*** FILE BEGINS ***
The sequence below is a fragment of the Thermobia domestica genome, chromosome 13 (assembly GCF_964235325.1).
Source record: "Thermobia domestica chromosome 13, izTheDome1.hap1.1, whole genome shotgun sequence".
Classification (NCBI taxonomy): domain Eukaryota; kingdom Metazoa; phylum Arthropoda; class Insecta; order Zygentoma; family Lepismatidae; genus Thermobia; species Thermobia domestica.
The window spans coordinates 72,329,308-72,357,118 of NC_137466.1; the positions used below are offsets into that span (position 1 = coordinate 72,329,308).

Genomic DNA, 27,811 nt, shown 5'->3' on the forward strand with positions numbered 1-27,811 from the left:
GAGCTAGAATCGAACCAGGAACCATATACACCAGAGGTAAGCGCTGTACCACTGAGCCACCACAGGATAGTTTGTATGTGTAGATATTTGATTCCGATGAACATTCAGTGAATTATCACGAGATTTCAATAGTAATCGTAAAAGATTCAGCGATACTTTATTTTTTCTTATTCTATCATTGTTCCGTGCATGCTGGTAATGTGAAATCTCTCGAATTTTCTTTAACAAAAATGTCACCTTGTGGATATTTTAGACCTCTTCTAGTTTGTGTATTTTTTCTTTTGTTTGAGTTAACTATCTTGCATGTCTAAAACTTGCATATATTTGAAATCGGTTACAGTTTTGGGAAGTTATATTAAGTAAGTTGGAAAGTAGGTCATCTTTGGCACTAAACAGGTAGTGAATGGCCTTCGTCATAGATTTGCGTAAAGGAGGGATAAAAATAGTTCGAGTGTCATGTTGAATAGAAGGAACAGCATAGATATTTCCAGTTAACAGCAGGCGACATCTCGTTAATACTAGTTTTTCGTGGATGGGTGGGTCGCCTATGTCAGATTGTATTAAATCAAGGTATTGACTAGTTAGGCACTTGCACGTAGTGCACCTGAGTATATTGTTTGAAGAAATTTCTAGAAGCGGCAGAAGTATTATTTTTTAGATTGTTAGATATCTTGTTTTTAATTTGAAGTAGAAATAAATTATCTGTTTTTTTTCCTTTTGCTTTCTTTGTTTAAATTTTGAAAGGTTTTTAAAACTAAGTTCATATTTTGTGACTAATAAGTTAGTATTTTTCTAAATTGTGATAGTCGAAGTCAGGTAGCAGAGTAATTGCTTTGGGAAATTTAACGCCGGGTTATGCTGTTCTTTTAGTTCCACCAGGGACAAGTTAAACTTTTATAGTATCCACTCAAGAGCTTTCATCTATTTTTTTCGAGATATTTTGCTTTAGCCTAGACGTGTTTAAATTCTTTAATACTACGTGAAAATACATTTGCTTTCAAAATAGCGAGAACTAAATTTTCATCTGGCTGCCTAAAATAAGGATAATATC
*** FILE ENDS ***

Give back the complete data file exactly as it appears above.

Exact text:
The sequence below is a fragment of the Thermobia domestica genome, chromosome 13 (assembly GCF_964235325.1).
Source record: "Thermobia domestica chromosome 13, izTheDome1.hap1.1, whole genome shotgun sequence".
Classification (NCBI taxonomy): domain Eukaryota; kingdom Metazoa; phylum Arthropoda; class Insecta; order Zygentoma; family Lepismatidae; genus Thermobia; species Thermobia domestica.
The window spans coordinates 72,329,308-72,357,118 of NC_137466.1; the positions used below are offsets into that span (position 1 = coordinate 72,329,308).

Genomic DNA, 27,811 nt, shown 5'->3' on the forward strand with positions numbered 1-27,811 from the left:
GAGCTAGAATCGAACCAGGAACCATATACACCAGAGGTAAGCGCTGTACCACTGAGCCACCACAGGATAGTTTGTATGTGTAGATATTTGATTCCGATGAACATTCAGTGAATTATCACGAGATTTCAATAGTAATCGTAAAAGATTCAGCGATACTTTATTTTTTCTTATTCTATCATTGTTCCGTGCATGCTGGTAATGTGAAATCTCTCGAATTTTCTTTAACAAAAATGTCACCTTGTGGATATTTTAGACCTCTTCTAGTTTGTGTATTTTTTCTTTTGTTTGAGTTAACTATCTTGCATGTCTAAAACTTGCATATATTTGAAATCGGTTACAGTTTTGGGAAGTTATATTAAGTAAGTTGGAAAGTAGGTCATCTTTGGCACTAAACAGGTAGTGAATGGCCTTCGTCATAGATTTGCGTAAAGGAGGGATAAAAATAGTTCGAGTGTCATGTTGAATAGAAGGAACAGCATAGATATTTCCAGTTAACAGCAGGCGACATCTCGTTAATACTAGTTTTTCGTGGATGGGTGGGTCGCCTATGTCAGATTGTATTAAATCAAGGTATTGACTAGTTAGGCACTTGCACGTAGTGCACCTGAGTATATTGTTTGAAGAAATTTCTAGAAGCGGCAGAAGTATTATTTTTTAGATTGTTAGATATCTTGTTTTTAATTTGAAGTAGAAATAAATTATCTGTTTTTTTTCCTTTTGCTTTCTTTGTTTAAATTTTGAAAGGTTTTTAAAACTAAGTTCATATTTTGTGACTAATAAGTTAGTATTTTTCTAAATTGTGATAGTCGAAGTCAGGTAGCAGAGTAATTGCTTTGGGAAATTTAACGCCGGGTTATGCTGTTCTTTTAGTTCCACCAGGGACAAGTTAAACTTTTATAGTATCCACTCAAGAGCTTTCATCTATTTTTTTCGAGATATTTTGCTTTAGCCTAGACGTGTTTAAATTCTTTAATACTACGTGAAAATACATTTGCTTTCAAAATAGCGAGAACTAAATTTTCATCTGGCTGCCTAAAATAAGGATAATATC